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Department of Physics, Chemistry and Pharmacy (FKF) emergency plan

This Emergency management plan is a digitalized version of the official Emergency management plan (PDF)

In the event of fire, danger of explosion, or escaping chemicals.

1. Alarm procedures 
2. Alerts
3. Evacuation
4. Communication
5. Personal injury
6. Fire
7. Fire-fighting equipment
8. Threats and violence
9. Chemical accidents
10. Appendix 1, 'Instructions for evacuation and assembly points managers'

 

1. Alarm procedures 

Stands om muligt ulykken/Limit the accident

  • ŸBegræns skaden/ Contain the damage

Ring 1-1-2. Oplys/Call 1-1-2. Tell them:

  • Ÿ Hvad er dit navn?/ Your name
  • Ÿ Hvad er der sket?/ What has happened
  • Ÿ Hvor ringer du fra?/ Where you are calling from

Evakuer omradet om nødvendigt/Evacuate the area if necessary

  • ŸAktiver varslingsanlæg hvis det fore ndes/ Activate any alarms
  • Ÿ Alarmer dine omgivelser mundtligt/ Alert those in your vicinity as quickly as possible
  • ŸBenyt nærmeste sikre udgang/ Use the nearest safe exit

Ring 6550 8888 og informer SDU/ Call 6550 8888 and inform SDU

Signs, emergency tele- phones and emergency equipment in public areas

 

 

 

 

 

1. Site maps

Site maps showing the location of emergency equipment are posted in strategic areas at SDU and are also available as folders.

2. Safety information
Safety information is posted in all classrooms and meeting rooms. It in- dicates maximum numbers of people, alarm procedures and access to the nearest emergency exit.

3. ’Safety points’
’Safety points’ contain maps showing routes for ambulances and emergency exits, emergency equipment (e.g. a re extinguisher, a de brillator and a rst aid box) and an emergency telephone to call 1-1-2 and 6550 8888 internally.

2. Alerts

Inform you how you can be alerted and/or how to alert others in the case of an event.

 

 

Please note that there are various options for alerts in SDU’s buildings and built-up areas and that electronic alarm units do not cover all sites.

Types of alert
Three types of alert are used at SDU:

  • ŸA spoken alert:
    A loudspeaker system broadcasting spoken information and guidance to the people in a given area.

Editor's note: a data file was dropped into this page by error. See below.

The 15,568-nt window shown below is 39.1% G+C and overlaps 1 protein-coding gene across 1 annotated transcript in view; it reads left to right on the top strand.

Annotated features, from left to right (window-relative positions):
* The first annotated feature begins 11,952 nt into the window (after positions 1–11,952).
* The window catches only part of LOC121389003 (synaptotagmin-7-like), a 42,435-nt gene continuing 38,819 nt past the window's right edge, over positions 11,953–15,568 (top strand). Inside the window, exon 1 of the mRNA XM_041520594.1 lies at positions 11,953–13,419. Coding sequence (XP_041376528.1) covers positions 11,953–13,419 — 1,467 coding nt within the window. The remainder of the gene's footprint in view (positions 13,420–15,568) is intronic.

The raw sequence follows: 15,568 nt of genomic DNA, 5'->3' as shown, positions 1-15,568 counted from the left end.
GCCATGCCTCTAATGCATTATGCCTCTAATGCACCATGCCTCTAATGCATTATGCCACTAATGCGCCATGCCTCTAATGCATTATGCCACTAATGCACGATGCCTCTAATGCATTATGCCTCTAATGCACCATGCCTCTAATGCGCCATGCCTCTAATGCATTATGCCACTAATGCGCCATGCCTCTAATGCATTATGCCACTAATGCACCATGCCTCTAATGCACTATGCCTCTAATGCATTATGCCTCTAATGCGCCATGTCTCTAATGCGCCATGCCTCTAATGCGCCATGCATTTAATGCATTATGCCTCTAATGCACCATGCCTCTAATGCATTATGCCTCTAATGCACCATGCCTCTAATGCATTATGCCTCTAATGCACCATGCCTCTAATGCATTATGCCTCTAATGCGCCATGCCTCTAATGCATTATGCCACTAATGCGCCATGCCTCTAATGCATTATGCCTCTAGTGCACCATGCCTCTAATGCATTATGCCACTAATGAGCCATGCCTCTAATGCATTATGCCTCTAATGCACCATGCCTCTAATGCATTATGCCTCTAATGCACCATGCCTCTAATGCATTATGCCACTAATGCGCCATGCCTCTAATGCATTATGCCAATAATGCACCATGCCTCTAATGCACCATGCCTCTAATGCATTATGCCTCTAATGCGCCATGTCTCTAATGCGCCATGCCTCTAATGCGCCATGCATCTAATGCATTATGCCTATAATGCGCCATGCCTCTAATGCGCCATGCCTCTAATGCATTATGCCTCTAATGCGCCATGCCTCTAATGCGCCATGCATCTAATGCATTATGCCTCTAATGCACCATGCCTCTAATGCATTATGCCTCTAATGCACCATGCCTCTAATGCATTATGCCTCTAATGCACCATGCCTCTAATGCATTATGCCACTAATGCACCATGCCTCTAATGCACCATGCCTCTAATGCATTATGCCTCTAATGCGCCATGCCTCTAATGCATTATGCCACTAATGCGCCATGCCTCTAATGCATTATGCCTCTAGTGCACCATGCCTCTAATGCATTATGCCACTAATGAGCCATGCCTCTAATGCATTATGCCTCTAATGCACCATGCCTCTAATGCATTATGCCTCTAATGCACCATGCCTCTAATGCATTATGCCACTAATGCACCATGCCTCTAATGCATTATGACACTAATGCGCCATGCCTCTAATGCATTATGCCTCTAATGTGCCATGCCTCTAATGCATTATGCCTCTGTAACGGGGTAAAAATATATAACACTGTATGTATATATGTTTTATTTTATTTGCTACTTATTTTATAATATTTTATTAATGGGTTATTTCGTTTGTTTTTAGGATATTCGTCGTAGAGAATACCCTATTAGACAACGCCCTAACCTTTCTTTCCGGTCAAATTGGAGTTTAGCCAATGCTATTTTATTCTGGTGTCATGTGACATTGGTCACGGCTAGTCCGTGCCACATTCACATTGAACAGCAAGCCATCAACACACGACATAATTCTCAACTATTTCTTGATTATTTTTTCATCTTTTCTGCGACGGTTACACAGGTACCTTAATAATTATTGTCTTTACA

• ŸAn audible tone alert:
    A loudspeaker transmitting an electronic signal to inform people in a given area that something has occurred.
  • ŸA person-to-person alert:
    Oral alert where somebody has discovered that it is no longer safe to stay in a given area and informs those present that they should vacate the area.

The key drawings in appendix 3 show the locations of electronic alert systems in the unit.

3. Evacuation

People must be evacuated from a building if it is no longer safe to stay in it. Activate an alert system if there is one, or inform people orally.

If possible, the ’jacket model’ should be used to help with evacuation in a unit’s own areas (non-public areas). Take the closest, safe emergency exit or escape route even though it may not be the shortest route to the assembly point.

Public areas
When being evacuated from public areas, those present must follow the instructions on information displays and/or comply with signals/instructions from alert systems or instructions from personnel.

Non-public areas/the jacket model
Evacuation from non-public areas is carried out using the ’jacket model’ with people taking the initiative to actively support the evacuation process. Non-public areas are divided into a number of evacuation zones that are equipped with an evacuation stand.

Evacuations stands contain: a yellow bag containing a yellow jacket, instructions for the evacuation manager and a map of the area to be evacuated. An orange bag containing an orange jacket and instructions for the assembly point manager with a map showing the location of the assembly point. The instructions are reproduced in appendix 1.